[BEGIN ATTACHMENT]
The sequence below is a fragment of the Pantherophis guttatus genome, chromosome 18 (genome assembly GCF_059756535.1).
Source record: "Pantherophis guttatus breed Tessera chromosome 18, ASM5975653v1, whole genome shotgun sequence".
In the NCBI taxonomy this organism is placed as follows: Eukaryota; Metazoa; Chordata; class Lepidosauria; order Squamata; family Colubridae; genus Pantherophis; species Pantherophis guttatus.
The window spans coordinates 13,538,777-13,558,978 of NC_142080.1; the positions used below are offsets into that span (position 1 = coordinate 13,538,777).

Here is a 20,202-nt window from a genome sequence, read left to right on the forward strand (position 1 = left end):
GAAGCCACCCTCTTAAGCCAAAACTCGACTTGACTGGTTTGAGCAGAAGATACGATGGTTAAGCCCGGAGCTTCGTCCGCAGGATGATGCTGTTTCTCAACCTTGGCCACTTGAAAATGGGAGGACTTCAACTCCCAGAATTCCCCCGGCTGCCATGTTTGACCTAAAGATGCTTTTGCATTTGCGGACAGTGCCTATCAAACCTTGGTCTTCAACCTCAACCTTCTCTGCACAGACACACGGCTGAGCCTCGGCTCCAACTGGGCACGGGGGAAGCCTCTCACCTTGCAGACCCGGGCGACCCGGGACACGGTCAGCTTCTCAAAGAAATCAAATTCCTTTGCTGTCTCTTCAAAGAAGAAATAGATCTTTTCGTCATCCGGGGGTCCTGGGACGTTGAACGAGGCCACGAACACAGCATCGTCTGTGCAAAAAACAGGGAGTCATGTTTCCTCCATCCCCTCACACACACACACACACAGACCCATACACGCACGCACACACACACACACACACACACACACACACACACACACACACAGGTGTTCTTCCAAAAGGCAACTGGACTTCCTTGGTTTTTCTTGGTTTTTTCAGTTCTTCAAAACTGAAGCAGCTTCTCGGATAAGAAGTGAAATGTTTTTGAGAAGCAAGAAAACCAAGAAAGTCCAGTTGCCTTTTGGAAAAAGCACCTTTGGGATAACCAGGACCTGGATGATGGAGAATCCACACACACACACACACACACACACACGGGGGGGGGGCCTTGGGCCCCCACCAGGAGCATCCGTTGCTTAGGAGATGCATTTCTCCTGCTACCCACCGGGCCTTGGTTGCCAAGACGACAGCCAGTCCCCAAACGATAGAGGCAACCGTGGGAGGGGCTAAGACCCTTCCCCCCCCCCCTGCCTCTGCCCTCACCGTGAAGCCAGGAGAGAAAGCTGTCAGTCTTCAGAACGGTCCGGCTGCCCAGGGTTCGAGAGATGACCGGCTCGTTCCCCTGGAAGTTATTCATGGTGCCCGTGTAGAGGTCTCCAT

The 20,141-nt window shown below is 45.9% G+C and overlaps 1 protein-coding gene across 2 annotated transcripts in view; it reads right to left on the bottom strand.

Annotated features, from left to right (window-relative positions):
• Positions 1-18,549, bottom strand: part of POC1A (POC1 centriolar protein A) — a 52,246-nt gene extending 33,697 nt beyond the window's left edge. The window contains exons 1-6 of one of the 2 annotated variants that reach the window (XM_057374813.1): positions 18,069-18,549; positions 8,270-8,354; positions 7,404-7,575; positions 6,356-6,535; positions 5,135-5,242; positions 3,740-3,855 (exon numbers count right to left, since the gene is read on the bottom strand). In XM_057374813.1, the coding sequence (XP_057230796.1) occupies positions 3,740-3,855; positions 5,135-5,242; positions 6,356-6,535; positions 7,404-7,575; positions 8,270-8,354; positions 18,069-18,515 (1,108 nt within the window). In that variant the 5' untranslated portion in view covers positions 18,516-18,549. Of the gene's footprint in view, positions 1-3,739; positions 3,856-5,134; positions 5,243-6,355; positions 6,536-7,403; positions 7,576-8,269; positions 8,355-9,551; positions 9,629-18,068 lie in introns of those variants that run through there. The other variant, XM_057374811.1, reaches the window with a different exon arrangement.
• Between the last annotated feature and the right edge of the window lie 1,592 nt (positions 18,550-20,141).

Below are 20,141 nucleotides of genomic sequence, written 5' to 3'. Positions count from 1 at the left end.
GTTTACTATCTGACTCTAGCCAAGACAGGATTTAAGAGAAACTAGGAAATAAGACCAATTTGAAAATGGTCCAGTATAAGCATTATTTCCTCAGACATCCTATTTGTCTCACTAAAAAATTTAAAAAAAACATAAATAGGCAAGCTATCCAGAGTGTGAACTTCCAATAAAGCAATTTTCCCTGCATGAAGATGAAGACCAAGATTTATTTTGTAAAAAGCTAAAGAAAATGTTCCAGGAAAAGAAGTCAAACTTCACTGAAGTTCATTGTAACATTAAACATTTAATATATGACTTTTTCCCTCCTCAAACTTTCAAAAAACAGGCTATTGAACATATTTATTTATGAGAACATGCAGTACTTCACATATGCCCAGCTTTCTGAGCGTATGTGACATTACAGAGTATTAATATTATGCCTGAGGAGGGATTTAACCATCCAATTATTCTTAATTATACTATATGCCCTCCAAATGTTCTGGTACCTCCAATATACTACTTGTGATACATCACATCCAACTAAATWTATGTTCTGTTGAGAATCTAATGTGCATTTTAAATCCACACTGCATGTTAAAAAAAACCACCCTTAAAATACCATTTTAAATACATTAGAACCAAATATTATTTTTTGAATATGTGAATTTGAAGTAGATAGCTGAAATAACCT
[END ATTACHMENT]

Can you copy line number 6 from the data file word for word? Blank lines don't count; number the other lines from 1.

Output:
GAAGCCACCCTCTTAAGCCAAAACTCGACTTGACTGGTTTGAGCAGAAGATACGATGGTTAAGCCCGGAGCTTCGTCCGCAGGATGATGCTGTTTCTCAACCTTGGCCACTTGAAAATGGGAGGACTTCAACTCCCAGAATTCCCCCGGCTGCCATGTTTGACCTAAAGATGCTTTTGCATTTGCGGACAGTGCCTATCAAACCTTGGTCTTCAACCTCAACCTTCTCTGCACAGACACACGGCTGAGCCTCGGCTCCAACTGGGCACGGGGGAAGCCTCTCACCTTGCAGACCCGGGCGACCCGGGACACGGTCAGCTTCTCAAAGAAATCAAATTCCTTTGCTGTCTCTTCAAAGAAGAAATAGATCTTTTCGTCATCCGGGGGTCCTGGGACGTTGAACGAGGCCACGAACACAGCATCGTCTGTGCAAAAAACAGGGAGTCATGTTTCCTCCATCCCCTCACACACACACACACACAGACCCATACACGCACGCACACACACACACACACACACACACACACACACACACACACACAGGTGTTCTTCCAAAAGGCAACTGGACTTCCTTGGTTTTTCTTGGTTTTTTCAGTTCTTCAAAACTGAAGCAGCTTCTCGGATAAGAAGTGAAATGTTTTTGAGAAGCAAGAAAACCAAGAAAGTCCAGTTGCCTTTTGGAAAAAGCACCTTTGGGATAACCAGGACCTGGATGATGGAGAATCCACACACACACACACACACACACACACGGGGGGGGGGCCTTGGGCCCCCACCAGGAGCATCCGTTGCTTAGGAGATGCATTTCTCCTGCTACCCACCGGGCCTTGGTTGCCAAGACGACAGCCAGTCCCCAAACGATAGAGGCAACCGTGGGAGGGGCTAAGACCCTTCCCCCCCCCCCTGCCTCTGCCCTCACCGTGAAGCCAGGAGAGAAAGCTGTCAGTCTTCAGAACGGTCCGGCTGCCCAGGGTTCGAGAGATGACCGGCTCGTTCCCCTGGAAGTTATTCATGGTGCCCGTGTAGAGGTCTCCAT